FILE - PA Rosemary Brown 9-9-2019

Pennsylvania state Rep. Rosemary Brown (right) speaks Sept. 9, 2019, during a hearing of the House Health Committee.

They can be as tiny as a poppyseed, but ticks are causing big trouble in Pennsylvania, the state House Health Committee learned during a meeting at East Stroudsburg University.

Since 2011, the commonwealth has led the U.S. in Lyme disease diagnoses and other types of tick-borne illnesses are prevalent as well. From prevention to cure, these diseases are presenting challenges to doctors, researchers and lawmakers.

Pennsylvania is a tick magnet, according to Dr. Donald Eggen, forest health manager with the Department of Conservation and Natural Resource’s Bureau of Forestry. Weather, the addition of some plants in the urban areas, small mammal populations and coyote expansion into fox territories all play a part. But the biggest problem may be the state’s high population of deer.

Deer ticks are the most common type of disease-bearing pest, said Nicole Chinnici, who leads the laboratory at East Stroudsburg’s TickCheck. Pennsylvania residents can send ticks to the lab and have them tested.

Since April, the testing has been free, and the lab already has tested 6,700. Of those, about 51.8 percent have tested positive for disease, with the majority of the cases being Lyme disease, Chinnici said.

North central Pennsylvania reports the most tick-borne diseases. Pike County commissioners formed the Pike County Tick Borne Disease Task Force to search for ways to combat the issue. The task force’s goal is to education the community without raising alarm.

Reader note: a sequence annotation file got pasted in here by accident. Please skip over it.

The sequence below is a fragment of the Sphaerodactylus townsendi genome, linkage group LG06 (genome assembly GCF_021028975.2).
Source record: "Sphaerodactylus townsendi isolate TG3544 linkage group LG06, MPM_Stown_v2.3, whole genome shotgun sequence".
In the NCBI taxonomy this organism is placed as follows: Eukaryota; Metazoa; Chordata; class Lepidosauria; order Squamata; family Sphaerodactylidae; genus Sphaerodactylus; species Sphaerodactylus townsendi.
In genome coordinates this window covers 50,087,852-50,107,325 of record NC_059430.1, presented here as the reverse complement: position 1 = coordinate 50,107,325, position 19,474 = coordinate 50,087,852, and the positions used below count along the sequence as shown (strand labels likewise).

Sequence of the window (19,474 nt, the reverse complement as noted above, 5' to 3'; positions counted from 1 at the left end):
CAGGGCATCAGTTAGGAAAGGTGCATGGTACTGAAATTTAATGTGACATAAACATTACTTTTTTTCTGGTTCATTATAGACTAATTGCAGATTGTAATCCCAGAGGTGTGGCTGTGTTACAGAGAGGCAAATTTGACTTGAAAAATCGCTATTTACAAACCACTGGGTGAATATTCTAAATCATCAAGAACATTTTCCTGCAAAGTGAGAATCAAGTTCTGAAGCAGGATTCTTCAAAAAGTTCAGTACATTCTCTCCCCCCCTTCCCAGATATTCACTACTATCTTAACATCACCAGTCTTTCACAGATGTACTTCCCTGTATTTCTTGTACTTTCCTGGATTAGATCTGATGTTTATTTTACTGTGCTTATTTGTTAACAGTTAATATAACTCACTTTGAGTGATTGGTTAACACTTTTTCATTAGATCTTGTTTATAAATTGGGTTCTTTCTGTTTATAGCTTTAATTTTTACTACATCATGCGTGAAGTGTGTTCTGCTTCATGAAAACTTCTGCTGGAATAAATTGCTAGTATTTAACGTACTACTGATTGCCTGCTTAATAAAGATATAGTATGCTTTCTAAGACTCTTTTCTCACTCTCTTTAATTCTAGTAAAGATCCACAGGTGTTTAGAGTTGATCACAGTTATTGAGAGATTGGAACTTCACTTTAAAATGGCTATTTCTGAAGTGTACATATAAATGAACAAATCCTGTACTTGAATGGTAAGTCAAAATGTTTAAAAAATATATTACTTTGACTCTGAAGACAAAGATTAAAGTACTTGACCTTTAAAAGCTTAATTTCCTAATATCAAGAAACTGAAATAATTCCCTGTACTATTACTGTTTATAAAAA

“Pike County’s major industry is tourism,” said Pike County Commissioner Matthew Osterburg. “We want people to be able to enjoy the outdoors but we also want them to be prepared.”

Wayne County Memorial Community Health Center’s opened the Tick-Borne Disease Wellness Center in April. The center received 125 calls on its first day and within weeks expanded its staffing from one day to three days a week, said Harriet Loizeaux, the center’s director.

Diagnosing and treating tick-borne diseases presents challenges for physicians, particularly because initial tests may show up as negative, testified Dr. Jeffrey Jahre of St. Luke’s University Health Network and an infectious disease specialist. Better diagnostic testing is needed, he said.

“There’s a critical gap of a gold standard test for Lyme and other tick-borne diseases that can accurately diagnose active disease,” Jahre told lawmakers.

Later diagnoses can mean additional treatments that are not always covered by insurance, testified Michelle Cassetori of the Pennsylvania Lyme Resource Network, who has two daughters who were diagnosed with the disease.

Health Committee Chairman Kathy Rapp is trying to remedy that with HB 629, which would require insurers to cover tick-borne disease treatments at all stages. The bill passed the House and is currently in the Senate’s Banking and Insurance Committee.

Jahre said “prevention is always better than cure” and said more has to be done to educate the public on how to remove ticks. A tick that is removed within 24 hours likely will not infect someone, he said.

More research has to be done in developing a vaccine for humans as one exists for animals, Jahre said.

State lawmakers are considering several bills related to tick-borne diseases.

Rep. Rosemary Brown, R-East Stroudsburg, reintroduced her measure in January to allow school nurses to remove ticks from students. The bill is currently in the House Education Committee. She also reintroduced a bill that would require continuing education on tick-borne diseases for doctors and other advanced practitioners. That bill is currently in the House Professional Licensure Committee.